In a state of shock after the police shootings of Alton Sterling and Philando Castile, I turned to my Facebook feed, looking for community in my grief and hoping to make sense of what had happened. The statement, “He would not have been shot if he had been white,” referring to Philando Castile, appeared several times. The first time I saw it, I responded, “He would not even have been stopped if he had been white.” Think about it if you are white: how many times have you been pulled over by the police?
I can answer that question: in the United States, only once, and that was because I made a second illegal U-turn at the same stop-lighted intersection as a teenager. The policeman issued me two tickets, stating that he had been willing to let the first offence go. This is what white privilege means.
In Greece, on the other hand, I have been stopped numerous times in road blocks followed by demands to see driving licenses, registration, and proof of insurance. These road blocks tend to occur just before the Christmas and Easter holidays. Locals say that the police are collecting money for their Christmas and Easter bonuses. I always dismissed this as paranoia, but read on.
Today I learned that though he had no criminal record, Philando Castile had been stopped more than fifty times by for minor traffic offenses.
Minnesota police stopped Castile for driving without a muffler. For not having an insurance card. For driving after revocation of his driver’s license, and so on. They accused him of minor traffic issues more than 50 times, one for almost every year of his life.
More than fifty times for Philando Castile? Once, or more than once, for Sandra Bland? Never for the likes of me? What is going on here? Even President Obama has stated that he has been pulled over more than once for “driving while black.”
I have known about the “problem” of “driving while black” for many years. But I had no idea how widespread it was. Fifty times? Revoked drivers’ license? Isn’t that serious? If you watch Judge Judy you will have learned that a drivers’ license can be revoked for failing to appear in court over a minor traffic violation.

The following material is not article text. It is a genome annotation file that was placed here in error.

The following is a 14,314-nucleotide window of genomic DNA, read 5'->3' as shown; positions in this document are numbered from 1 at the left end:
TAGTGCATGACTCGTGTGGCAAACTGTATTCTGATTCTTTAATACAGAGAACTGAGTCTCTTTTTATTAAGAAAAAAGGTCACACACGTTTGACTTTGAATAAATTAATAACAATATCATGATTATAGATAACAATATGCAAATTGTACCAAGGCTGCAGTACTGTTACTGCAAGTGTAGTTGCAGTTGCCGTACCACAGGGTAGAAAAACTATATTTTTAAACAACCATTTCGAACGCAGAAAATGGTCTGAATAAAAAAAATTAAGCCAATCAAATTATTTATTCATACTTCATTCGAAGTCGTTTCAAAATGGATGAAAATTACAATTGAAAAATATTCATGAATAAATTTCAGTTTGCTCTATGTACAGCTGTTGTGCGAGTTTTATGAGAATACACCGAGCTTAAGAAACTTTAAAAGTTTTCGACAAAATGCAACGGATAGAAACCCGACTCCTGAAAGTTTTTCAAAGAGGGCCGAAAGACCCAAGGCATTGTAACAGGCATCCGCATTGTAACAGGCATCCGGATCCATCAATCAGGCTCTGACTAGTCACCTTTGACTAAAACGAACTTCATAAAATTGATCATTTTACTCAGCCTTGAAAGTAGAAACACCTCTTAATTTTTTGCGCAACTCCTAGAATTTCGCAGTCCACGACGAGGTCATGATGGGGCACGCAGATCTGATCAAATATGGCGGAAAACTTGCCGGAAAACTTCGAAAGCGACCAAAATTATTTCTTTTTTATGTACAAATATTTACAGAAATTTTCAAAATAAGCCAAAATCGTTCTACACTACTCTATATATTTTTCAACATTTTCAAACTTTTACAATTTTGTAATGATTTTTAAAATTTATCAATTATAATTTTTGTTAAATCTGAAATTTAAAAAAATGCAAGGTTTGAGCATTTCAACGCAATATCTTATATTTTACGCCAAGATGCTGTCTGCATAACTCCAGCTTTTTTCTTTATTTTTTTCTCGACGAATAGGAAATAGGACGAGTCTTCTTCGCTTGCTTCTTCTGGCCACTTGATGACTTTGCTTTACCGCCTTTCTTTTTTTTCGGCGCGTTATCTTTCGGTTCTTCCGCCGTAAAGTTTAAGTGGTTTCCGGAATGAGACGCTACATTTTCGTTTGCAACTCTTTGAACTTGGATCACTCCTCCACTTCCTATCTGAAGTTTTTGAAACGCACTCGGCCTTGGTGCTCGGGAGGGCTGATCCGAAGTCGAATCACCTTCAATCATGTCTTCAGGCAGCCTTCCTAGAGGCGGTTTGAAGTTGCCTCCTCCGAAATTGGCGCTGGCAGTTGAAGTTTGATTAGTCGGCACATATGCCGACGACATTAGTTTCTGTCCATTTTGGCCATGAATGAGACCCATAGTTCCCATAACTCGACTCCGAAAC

According to an email that arrived in my box from Daily Kos, targeting drivers of color for minor traffic violations, while based in racism and racial profiling, is part of a larger problem. Cities and small towns all over America are using traffic tickets to fund local government. According to The National Motorists Association Traffic Tickets Are Big Business:
No one knows how many traffic tickets are actually issued. Many local units of government deliberately hide this information so they don’t have to split their traffic ticket revenue with the state. Not including parking tickets, we can estimate that somewhere between 25 and 50 million traffic tickets are issued each year. Assuming an average ticket cost of $150.00, the total up front profit from tickets ranges from 3.75 to 7.5 billion dollars.
If just half of these tickets result in insurance surcharges (typically at least $300 over a period of three years), you can add another 3.75 to 7.5 billion dollars in profit for insurance companies. This is why insurance companies “care” so much traffic “safety” programs and are willing to donate millions of dollars worth of radar and laser guns to the police. For them, it’s simple: more tickets equal more money!
Most traffic tickets have very little to do highway safety. With this information in mind, it is clear that one small step we can take to save black lives, would be to declare a moratorium on stopping ANYONE for minor traffic violations.
Sounds simple, doesn’t it? But such a step is not so simple. It would require taking on vested interests not only in local governments, but also in the insurance industry. And of course it would require raising taxes on individuals, businesses, and corporations in order to fund public services, rather than scamming the public and giving the police an opportunity to harass the black community.
Another small step we can take is to sign Congresswoman Barbara Lee’s petition.
Police Officers Who Use Lethal Force Must Be Held Accountable
It is time that we put a system in place to hold police officers accountable for using lethal force and demand a Department of Justice investigation each time an officer shoots and kills a civilian.
It is unacceptable to have a justice system that barely ever prosecutes or convicts police officers who commit murder on the job. And it is unacceptable when a law enforcement official employs an excessive use of force that results in death.
These days it is easy to become overwhelmed by despair. Don’t get me started. But we can take small steps. These are only two of the many that are set before us. And who knows, they just might make a difference.
Carol P. Christ is author or editor of eight books in Women and Religion and is one of the Foremothers of the Women’s Spirituality Movement. She leads the Goddess Pilgrimage to Crete in Spring and Fall. This blog is excerpted from Goddess and God in the World: Conversations in Embodied Theology, co-written with Judith Plaskow, which will be published on August 1 by Fortress Press. Photo of Carol by Michael Bakas.